The View From the Kids' Table

Agency Partners Should Truly Be, You Know, Partners

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Nancy Kramer Nancy Kramer
We've all heard the talk. Digital dollars will reign supreme in the slowing economy. If you're a traditional agency, chances are you're either trying to "go digital" or you're being asked to collaborate with the brand's digital agency. As a digital marketing agency that has specialized solely in this space for nearly eight years, we love hearing the news. But at the end of the day, we know it's not all about what we do -- we're all in this together. Not every agency should be digital, just as not every agency should engage in pure advertising. Both require deep expertise and knowledge of ever-changing channels.

My colleague Mark Hillman and I were talking the other day about how traditional ad agencies and digital agencies work together, and it's an issue that's been weighing on my mind ever since. Recently, we've had some really great experiences -- and, OK, some not so great experiences -- partnering with a variety of the traditional advertising agencies on a variety of clients.

Full disclosure here -- we grew up as a "below the line" marketing communications company with Apple as our first client (I know, I know -- how lucky is that). We were routinely briefed about new products alongside agency greats Chiat/Day or BBDO, depending on which one had the business at the time. We grew up believing that business is conducted collaboratively. All parties had one common interest: that of our client. That philosophical approach not only became part of our company DNA, but one of our core values.

Fast forward 20-plus years, and we've evolved into a full-service digital agency. As campaigns are increasingly integrated across channels, we find ourselves partnering with traditional ad agencies more and more. But something seems out of whack. In all honestly, we still sometimes find ourselves sitting at the kids' table along with other partners, scrambling to catch up to what the traditional agency is doing. We are often shunned; shut out of conversations. Never truly briefed. And this phenomenon isn't just experienced at indie agencies; our friends at fellow digital agencies often experience the same behavior in their own network. What is that? Have we somehow lost focus on the very thing we should be focused on -- the best interest of the client? It's hardly the makings of a collaborative atmosphere.

We're talking about a cultural shift here. Some traditional agencies just don't get digital, some just don't care, and others are trying to get better. It's hard for them to believe that a pure player is capable of creating the big idea. But it happens all the time. And in the end it doesn't matter whose idea it was -- it matters when we hit the target. It all comes back to what's best for our client. We're starting to see some true signs of life. It's required an aggressive approach on our part; we've passionately expressed our desire to be involved. Digital is not an afterthought -- it should be woven throughout the campaign from the start.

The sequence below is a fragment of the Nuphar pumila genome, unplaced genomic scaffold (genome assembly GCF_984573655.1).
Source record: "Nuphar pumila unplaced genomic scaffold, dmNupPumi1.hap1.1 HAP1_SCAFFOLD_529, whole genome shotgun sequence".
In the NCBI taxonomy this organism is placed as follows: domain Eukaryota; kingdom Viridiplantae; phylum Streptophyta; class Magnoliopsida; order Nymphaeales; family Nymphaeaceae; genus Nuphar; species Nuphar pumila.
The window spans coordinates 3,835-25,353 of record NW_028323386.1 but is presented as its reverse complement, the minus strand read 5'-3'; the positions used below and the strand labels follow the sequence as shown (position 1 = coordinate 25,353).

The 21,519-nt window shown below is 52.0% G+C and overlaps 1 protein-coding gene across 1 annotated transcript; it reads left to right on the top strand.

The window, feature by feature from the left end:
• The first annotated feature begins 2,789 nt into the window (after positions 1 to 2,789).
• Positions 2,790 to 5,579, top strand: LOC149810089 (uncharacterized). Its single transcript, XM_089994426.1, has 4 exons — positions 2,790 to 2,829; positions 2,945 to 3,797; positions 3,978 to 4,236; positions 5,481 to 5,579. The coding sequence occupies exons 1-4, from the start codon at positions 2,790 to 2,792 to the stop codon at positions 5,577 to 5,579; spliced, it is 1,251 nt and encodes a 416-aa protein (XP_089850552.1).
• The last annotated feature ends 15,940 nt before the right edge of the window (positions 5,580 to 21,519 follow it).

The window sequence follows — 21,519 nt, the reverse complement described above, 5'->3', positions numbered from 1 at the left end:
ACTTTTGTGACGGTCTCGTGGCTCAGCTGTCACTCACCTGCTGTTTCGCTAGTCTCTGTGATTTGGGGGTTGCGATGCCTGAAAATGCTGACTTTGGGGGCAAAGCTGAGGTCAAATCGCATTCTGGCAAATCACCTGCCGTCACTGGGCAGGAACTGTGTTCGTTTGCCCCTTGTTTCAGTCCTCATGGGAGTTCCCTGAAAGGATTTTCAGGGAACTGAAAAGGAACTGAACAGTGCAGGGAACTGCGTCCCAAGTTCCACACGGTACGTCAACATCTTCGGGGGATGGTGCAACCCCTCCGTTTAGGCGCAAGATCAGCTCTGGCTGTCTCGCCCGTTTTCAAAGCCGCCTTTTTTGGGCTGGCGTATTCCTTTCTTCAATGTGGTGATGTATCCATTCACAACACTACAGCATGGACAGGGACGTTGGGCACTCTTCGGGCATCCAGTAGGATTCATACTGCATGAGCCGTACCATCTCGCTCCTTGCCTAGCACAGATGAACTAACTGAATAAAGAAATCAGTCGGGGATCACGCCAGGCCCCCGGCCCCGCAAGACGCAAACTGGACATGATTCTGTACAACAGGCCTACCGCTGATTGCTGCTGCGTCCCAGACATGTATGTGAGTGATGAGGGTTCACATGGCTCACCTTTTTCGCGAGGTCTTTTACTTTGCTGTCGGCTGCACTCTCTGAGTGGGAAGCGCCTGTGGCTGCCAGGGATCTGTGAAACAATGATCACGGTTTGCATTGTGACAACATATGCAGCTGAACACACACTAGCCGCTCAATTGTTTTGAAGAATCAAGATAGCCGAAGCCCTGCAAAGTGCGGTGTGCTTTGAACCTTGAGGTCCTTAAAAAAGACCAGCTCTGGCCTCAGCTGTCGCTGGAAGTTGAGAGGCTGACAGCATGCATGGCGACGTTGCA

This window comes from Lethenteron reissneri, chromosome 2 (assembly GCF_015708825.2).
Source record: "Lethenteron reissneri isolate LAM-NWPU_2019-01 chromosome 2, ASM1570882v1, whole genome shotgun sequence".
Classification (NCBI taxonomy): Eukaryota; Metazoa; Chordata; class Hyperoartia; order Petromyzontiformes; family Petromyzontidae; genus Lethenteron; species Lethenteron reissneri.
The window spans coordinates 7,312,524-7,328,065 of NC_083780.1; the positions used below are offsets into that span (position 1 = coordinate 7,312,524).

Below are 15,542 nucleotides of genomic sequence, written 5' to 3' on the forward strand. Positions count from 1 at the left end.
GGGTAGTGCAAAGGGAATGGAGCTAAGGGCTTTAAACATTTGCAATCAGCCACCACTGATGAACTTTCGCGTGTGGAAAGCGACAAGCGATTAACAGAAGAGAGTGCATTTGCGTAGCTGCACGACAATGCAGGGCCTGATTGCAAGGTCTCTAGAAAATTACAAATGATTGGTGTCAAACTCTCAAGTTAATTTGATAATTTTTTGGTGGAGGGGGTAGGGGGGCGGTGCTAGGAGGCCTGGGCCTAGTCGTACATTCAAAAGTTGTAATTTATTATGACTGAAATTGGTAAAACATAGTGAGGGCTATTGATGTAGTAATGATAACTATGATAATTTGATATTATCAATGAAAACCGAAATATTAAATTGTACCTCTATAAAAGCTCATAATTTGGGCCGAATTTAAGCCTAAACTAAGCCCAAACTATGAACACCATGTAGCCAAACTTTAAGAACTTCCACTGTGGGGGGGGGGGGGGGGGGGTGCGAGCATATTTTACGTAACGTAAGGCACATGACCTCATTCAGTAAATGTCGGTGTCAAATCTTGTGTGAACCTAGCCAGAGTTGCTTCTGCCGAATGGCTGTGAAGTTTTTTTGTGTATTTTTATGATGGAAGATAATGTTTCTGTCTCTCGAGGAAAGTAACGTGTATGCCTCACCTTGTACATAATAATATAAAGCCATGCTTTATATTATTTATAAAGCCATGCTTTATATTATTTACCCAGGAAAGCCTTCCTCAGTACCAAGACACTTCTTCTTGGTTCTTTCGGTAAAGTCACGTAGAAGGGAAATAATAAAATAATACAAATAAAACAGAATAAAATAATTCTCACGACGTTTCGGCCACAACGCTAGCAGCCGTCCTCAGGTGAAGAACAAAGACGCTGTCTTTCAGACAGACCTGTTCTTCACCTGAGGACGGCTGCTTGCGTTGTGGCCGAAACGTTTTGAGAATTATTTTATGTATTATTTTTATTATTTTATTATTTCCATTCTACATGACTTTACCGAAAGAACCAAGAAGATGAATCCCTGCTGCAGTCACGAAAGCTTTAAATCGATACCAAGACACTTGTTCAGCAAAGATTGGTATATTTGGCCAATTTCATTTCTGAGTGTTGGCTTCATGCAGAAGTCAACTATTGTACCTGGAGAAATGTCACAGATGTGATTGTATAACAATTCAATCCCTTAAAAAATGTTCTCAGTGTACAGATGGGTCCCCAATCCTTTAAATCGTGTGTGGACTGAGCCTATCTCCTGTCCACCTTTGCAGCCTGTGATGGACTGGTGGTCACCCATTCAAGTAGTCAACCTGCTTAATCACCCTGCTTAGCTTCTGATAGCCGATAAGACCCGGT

Marketing is no longer about pushing products and messages at the consumer. We're in a service industry, an age of pull marketing. This requires seamless integration across channels, from traditional advertising avenues to the web. The utopian concept of a one stop shop is not only hard to believe, it's just impossible. The best solution for our clients is when experts from all sides come to the table -- willingly, excitedly -- to collaborate.

The best experiences happen when the brands get involved -- getting all agencies and partners at the table together, allowing each agency to provide their expertise on all ideas -- making ideas bigger, holistic and game-changing for the brand. A more inclusive approach creates buy-in and gives idea ownership to the team, not just a single agency partner. In the end, all agencies are equally vested, on the same page at the start, more organized and better able to execute -- and we're building relationships at the same time.

Authenticity rules in our industry; the wisdom of crowds prevails. The same is true in business. In a perfect world, we as agencies would get it all figured out. But this will never happen unless the brands make it happen. And that requires an active, daily commitment. In the end, the brands will have to demand that we all work together -- before anything gets the green light -- to ensure true collaboration. We all need to check our egos at the door. Every agency should have its seat at the grown ups' table and let the best idea for the client shine.
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